In a way, it has always been like this in Italy: poor peasants from the South flocking North in search of a better future. But there is something different in the air from earlier times that I was here. When I first came to Florence in 2004, I remember opening the bedroom window to the smell of spring and Italian food and thinking to myself: “this is where I want to live!” I came back in 2005 to live and study in Bologna for a semester. It was one of the most exciting times of my life: we occupied the political science faculty for weeks on end to protest against Berlusconi’s budget cuts in education and culture. We marched on Rome against the Moratti reforms and were battered by riot police. In a sense, it was a typical “Latin” university experience, filled with anger at the conservative and authoritarian government and packed with student activism against the establishment. But something changed. As Alfredo, a colleague PhD researcher, put it: “the Italians are asleep. We are facing the worst crisis in recent history, and the people are sleeping.”

This seems bizarre, since distrust for the authorities and outright popular resistance have always gone hand in hand in Italy, from the Turin factory uprisings and the Bologna Commune to the Partisan Resistance and the Brigate Rosse. What is so shocking to discover coming back here in 2011, is that the political and economic situation has only gotten worse, while the political engagement appears to have all but evaporated. Precisely in the year that the entire Mediterranean decided to burst into flames, Italy somehow chose to stay quiet. It’s a strange dialectic: on the one hand, the lack of political engagement feeds the widespread sense of powerlessness, while at the same time, this powerlessness drives even the most committed citizens into the realm of political apathy. As Zygmunt Bauman recently put it, it is absolutely frightening to think that no one might actually be in control. Politics has remained national, but power has all but evaporated into global flows — capital flows, information flows, trade flows. Why bother with politics if the politicians have lost their power? Why bother protesting against Berlusconi’s absurd circus sideshow, if even Il Cavaliere himself is apparently forced to play second fiddle to Mr Trichet of the European Central Bank?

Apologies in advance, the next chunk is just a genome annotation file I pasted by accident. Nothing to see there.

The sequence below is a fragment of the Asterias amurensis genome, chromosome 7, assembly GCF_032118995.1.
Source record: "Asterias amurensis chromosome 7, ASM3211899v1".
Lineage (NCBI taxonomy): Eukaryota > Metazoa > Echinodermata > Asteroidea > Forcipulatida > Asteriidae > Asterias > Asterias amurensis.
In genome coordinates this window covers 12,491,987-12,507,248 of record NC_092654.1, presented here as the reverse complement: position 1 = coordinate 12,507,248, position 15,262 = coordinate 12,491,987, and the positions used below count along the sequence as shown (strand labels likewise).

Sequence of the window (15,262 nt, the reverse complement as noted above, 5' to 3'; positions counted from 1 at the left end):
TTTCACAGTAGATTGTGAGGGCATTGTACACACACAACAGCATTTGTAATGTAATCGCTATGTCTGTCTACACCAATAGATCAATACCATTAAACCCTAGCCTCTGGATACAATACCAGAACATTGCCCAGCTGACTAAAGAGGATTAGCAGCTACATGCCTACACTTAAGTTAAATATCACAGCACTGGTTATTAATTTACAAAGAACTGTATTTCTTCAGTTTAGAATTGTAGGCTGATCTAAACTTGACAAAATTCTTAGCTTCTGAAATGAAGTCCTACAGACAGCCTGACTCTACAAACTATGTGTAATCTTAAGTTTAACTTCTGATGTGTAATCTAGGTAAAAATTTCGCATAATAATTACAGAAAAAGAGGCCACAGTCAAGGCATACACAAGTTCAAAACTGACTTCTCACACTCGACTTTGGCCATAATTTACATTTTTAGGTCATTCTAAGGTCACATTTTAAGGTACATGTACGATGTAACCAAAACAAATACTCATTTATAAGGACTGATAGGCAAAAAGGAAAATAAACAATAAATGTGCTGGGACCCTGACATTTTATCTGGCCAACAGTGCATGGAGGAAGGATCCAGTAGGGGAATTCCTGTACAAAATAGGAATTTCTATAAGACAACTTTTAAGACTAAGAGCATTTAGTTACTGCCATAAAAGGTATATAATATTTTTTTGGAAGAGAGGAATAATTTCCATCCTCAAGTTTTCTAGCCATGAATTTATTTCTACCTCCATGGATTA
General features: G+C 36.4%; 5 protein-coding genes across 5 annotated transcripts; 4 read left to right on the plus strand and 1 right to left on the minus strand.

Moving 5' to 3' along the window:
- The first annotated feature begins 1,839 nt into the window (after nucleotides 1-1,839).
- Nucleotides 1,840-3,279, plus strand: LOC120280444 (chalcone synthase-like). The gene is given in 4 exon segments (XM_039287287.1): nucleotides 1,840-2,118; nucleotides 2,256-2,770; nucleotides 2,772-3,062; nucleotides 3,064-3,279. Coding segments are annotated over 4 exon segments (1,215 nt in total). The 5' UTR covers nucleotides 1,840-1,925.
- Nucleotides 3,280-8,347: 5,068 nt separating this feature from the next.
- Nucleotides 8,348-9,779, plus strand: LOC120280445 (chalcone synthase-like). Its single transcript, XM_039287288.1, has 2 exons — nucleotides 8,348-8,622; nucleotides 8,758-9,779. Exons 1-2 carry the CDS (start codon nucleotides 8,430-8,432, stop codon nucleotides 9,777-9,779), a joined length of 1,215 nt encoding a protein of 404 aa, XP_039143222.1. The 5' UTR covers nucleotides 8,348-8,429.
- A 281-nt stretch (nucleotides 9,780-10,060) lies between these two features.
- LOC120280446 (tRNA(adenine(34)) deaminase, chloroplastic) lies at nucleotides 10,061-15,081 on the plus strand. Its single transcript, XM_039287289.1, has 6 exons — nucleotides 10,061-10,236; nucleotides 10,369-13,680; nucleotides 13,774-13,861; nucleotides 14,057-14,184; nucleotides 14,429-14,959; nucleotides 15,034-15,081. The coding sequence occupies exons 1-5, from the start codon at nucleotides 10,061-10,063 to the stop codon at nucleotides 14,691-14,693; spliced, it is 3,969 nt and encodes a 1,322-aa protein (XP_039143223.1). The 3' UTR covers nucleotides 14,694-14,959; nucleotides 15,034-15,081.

And so I’m sitting here in the only air-conditioned room of a youth hostel populated by German high school students, spending my time helping three old Italian men navigate their way onto the internet. I helped one of them set up Skype so he could talk to his family, helped another find his way onto case.it to find a house, and am right now helping the third one set up a WordPress blog to promote his business while finishing up this article. “You look a bit sad today,” he says, after I fail to answer one of his questions. He’s right. After just a few days here, I can’t help being drawn in by the sense of fear and loathing that has made itself master of the soul of this beautiful country. Staring out of the window, my eyes fall back upon those crumbling columns holding up the loggia. I wonder how much longer they can hold before the whole edifice collapses.